The timing was excellent: Past students of an early post-emancipation school which was opened by descendants of slaves launching a scholarship for others down the former slave line, five days before the 179th Anniversary of Emancipation.
Such was the case on Saturday night when members of the announced the Mellis Gooding Memorial Scholarship Fund to assist students in pursuit of tertiary education.
James Albert Lynch opened the secondary school in his name in 1886, welcoming members of the majority black population – a populace that mainly comprised the first generation of a post-slavery Barbados.
Mellis Gooding, after whom the scholarship is named, came along in the following century. She spent more than half a century teaching English, English Literature, Religious Education, and Arts and Craft.
“She spent just over 50 years in the profession. Forty-four of those years were spent at Lynch’s Secondary, 15 of these as principal and the remaining six years as principal of the Gooding Private School,” said Ruth Hinds, who read Gooding’s citation at the Clock Tower, the Garrison, where a fundraising dinner was held.
“As principal of the Lynch’s Secondary School and leader of the Barbados Independent Schools Association, she fought for the recognition and support of the Government for private secondary schools in Barbados,” Hinds said of Gooding.
“These schools were integral partners in providing quality education for students who, due to the limited spaces, were excluded from the established schools.”
In 2001, Government bestowed on Gooding the Barbados Centennial Honour (BCH) “for her sterling contribution to education and to community work in Barbados”.
Her dedication was one of the reasons that it came as no surprise that the scholarship was named after her, but another practical reason was that members of this vibrant alumni knew her and benefitted directly from her tutoring.
In doing so, they found themselves the last in a line of black Barbadians to gain from the knowledge dispensed in a school opened less than half a century after Barbadian and other Caribbean blacks became officially free people.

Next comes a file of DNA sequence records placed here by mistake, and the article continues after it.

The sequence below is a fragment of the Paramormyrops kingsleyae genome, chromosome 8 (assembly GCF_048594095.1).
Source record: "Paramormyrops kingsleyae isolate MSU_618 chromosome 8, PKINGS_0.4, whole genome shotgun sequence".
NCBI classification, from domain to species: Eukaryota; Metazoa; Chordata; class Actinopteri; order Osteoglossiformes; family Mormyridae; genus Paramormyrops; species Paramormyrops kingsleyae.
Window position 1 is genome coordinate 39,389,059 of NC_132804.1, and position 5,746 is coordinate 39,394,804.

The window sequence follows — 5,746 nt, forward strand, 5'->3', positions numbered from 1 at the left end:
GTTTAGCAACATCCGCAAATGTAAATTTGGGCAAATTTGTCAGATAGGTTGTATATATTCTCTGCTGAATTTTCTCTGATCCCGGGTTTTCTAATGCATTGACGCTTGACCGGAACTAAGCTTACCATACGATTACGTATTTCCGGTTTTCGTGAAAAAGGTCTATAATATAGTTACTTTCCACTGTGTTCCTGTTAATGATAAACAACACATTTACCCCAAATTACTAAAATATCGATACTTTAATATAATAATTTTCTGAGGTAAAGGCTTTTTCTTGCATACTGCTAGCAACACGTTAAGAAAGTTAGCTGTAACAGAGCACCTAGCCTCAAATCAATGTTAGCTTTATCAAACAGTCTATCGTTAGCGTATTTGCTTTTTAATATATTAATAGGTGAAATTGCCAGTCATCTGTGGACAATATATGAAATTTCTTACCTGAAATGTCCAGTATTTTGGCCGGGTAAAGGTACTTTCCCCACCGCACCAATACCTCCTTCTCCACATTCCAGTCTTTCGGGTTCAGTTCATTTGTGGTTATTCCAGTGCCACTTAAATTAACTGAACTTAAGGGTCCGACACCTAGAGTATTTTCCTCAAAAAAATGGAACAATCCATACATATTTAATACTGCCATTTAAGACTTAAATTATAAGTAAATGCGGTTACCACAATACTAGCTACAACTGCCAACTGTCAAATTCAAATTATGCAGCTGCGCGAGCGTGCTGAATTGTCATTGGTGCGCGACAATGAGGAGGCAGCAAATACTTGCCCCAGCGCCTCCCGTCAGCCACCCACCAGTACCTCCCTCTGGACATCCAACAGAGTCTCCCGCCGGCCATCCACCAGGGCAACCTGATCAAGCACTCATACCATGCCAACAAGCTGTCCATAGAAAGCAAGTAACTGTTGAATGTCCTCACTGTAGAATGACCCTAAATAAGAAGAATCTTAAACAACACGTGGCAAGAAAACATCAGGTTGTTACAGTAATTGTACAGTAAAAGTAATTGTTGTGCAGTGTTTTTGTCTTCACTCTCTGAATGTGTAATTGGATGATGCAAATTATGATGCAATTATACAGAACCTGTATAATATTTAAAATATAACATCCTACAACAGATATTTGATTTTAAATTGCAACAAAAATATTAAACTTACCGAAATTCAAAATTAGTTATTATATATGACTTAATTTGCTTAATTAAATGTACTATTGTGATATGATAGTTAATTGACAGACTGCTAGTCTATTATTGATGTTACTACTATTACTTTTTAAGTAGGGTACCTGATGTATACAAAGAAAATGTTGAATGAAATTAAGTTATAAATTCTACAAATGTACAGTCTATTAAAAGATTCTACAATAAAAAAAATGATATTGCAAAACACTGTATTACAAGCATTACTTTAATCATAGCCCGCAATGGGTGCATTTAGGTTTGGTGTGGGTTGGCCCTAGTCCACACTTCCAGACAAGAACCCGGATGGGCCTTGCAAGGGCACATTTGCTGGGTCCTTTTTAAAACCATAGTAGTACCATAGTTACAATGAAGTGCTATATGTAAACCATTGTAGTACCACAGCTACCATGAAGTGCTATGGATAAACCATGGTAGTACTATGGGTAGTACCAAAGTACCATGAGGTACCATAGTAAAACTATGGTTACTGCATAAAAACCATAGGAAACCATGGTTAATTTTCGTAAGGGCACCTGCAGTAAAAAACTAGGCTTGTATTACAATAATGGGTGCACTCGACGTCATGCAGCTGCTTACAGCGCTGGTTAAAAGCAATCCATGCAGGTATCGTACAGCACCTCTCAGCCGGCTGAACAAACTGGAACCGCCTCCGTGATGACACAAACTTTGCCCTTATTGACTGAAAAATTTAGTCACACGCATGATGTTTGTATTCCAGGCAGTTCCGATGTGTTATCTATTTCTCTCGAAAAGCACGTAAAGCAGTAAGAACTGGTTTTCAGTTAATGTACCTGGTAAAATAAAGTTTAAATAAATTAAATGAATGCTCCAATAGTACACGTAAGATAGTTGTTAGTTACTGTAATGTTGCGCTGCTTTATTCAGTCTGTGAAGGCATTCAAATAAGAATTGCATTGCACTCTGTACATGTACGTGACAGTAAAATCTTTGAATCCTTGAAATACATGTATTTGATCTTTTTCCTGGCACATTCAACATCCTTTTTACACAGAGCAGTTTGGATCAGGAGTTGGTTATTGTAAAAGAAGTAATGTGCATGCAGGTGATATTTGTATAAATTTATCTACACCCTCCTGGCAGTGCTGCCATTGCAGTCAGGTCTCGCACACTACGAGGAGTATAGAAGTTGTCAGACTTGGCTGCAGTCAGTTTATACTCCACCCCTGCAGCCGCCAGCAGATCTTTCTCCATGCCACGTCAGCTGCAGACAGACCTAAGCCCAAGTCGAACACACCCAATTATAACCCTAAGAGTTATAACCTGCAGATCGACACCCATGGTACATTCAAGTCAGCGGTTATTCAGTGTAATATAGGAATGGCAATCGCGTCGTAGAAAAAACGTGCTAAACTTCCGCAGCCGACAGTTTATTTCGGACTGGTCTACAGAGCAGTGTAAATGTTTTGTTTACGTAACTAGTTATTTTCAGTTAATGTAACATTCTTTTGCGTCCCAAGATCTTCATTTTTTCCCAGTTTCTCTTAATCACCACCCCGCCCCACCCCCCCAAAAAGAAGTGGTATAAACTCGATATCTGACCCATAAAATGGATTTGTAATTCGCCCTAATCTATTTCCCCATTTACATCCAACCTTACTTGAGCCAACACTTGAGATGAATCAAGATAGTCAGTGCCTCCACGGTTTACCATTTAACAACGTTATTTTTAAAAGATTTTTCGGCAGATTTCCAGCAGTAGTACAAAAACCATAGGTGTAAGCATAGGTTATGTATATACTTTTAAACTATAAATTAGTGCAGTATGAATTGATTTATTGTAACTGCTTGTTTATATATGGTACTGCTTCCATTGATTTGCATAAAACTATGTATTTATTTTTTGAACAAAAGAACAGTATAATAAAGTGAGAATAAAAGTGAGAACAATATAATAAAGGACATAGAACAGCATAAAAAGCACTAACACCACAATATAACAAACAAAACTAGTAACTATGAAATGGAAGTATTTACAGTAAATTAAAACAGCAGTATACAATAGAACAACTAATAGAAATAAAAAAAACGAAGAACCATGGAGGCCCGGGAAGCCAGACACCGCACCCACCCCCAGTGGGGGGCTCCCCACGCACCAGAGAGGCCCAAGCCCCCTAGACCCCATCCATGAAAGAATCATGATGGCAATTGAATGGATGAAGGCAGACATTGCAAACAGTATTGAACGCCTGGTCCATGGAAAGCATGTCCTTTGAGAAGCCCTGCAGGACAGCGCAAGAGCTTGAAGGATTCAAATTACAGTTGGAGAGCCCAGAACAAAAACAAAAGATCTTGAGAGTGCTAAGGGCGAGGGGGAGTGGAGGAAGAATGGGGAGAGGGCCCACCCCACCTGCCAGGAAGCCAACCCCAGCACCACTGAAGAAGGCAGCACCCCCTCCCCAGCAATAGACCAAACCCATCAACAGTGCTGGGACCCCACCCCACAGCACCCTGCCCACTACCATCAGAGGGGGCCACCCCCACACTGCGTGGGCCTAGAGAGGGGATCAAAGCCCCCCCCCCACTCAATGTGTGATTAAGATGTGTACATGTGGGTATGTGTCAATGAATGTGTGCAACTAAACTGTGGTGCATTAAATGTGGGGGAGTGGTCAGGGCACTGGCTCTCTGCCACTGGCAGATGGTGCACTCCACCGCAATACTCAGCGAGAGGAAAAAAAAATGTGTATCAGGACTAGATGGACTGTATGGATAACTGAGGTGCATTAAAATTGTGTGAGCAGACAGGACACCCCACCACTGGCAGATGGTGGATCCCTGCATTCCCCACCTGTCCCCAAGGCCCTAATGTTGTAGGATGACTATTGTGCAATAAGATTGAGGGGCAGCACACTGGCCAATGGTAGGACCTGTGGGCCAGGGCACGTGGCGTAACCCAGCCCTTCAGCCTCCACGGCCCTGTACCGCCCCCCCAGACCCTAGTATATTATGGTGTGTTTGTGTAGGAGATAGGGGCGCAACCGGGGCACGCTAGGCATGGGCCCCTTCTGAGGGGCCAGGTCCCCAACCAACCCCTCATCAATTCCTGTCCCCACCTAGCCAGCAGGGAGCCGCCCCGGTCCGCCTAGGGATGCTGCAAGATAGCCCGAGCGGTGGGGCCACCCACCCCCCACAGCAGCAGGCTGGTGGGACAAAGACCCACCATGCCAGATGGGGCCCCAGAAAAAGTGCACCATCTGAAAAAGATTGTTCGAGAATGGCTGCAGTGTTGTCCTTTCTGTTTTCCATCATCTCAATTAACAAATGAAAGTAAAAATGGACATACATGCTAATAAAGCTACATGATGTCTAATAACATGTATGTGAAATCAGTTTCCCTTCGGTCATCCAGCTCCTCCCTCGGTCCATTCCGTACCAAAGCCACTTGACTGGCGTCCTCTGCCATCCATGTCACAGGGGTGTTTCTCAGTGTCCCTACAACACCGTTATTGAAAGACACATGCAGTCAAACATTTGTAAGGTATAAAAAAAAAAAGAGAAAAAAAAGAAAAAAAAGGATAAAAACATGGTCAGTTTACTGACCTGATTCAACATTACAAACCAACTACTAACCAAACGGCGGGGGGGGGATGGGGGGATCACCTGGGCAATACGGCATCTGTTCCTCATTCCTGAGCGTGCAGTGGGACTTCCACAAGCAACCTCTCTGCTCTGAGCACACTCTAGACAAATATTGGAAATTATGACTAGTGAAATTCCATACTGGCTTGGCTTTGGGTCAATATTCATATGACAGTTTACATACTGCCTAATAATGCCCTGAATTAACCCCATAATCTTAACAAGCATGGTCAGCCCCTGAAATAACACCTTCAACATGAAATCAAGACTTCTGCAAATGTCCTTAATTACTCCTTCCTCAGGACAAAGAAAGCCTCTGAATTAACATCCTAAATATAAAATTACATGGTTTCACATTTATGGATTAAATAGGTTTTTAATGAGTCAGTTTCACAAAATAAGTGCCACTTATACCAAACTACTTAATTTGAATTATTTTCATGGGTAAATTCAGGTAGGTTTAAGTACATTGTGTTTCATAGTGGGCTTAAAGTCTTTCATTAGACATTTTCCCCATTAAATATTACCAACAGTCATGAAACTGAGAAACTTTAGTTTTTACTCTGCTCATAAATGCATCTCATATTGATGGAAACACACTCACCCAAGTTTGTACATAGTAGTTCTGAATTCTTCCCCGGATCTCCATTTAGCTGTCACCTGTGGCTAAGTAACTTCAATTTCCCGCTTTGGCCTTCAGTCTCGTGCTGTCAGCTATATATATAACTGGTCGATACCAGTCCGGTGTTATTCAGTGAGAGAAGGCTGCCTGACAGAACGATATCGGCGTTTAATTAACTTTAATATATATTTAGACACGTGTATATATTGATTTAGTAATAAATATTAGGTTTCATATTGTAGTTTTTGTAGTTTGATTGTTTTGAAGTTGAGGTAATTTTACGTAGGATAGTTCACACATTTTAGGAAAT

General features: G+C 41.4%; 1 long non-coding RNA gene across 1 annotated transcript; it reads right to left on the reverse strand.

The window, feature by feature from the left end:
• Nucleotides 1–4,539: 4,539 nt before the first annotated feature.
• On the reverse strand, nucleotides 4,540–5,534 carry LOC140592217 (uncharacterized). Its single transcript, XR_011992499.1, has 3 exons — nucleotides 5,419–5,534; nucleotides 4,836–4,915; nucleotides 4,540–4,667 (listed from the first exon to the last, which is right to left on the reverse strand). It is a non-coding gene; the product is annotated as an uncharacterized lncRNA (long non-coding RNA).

“James Albert Lynch should be celebrated for that vision to bring forward, 48 years after the abolition of slavery, an institution which went as far down as 1991 [when it was finally closed]. One hundred and five years of educating the masses of people, a segment of the Barbadian population,” commented Minister of Education Ronald Jones in delivering the speech at the dinner.
He said that Lynch’s feat was all the more extraordinary because his vision saw “a secondary school being established to educate poor working-class people who had their origins essentially in Africa…bearing in mind that Barbados as a society was emerging out of 1838, which was the emancipation, the final nail in the coffin of exploitation at that time”.
Speculating that Lynch probably did not experience slavery himself but was a likely offspring of slaves, Jones said: “Think about it and see what kind of contribution, 48 years after emancipation that… a person who was at the edge of the slave experience…could have said, looking across the spectrum of Barbados, ‘there is a need to educate persons of African ancestry in Barbados’, and went ahead and did it.”
The alumni used the Saturday night launch to celebrate the recent discovery of a Lynch’s Secondary student who later became a teacher.
Seventy-nine year-old Brenda Gaskin was given a special honour for being the oldest known attendee of the school which was located on Spry Street, next to Amen Alley.
She began classes there in 1952 and after finishing schooling in 1956, signed on as a temporary teacher, before joining the staff.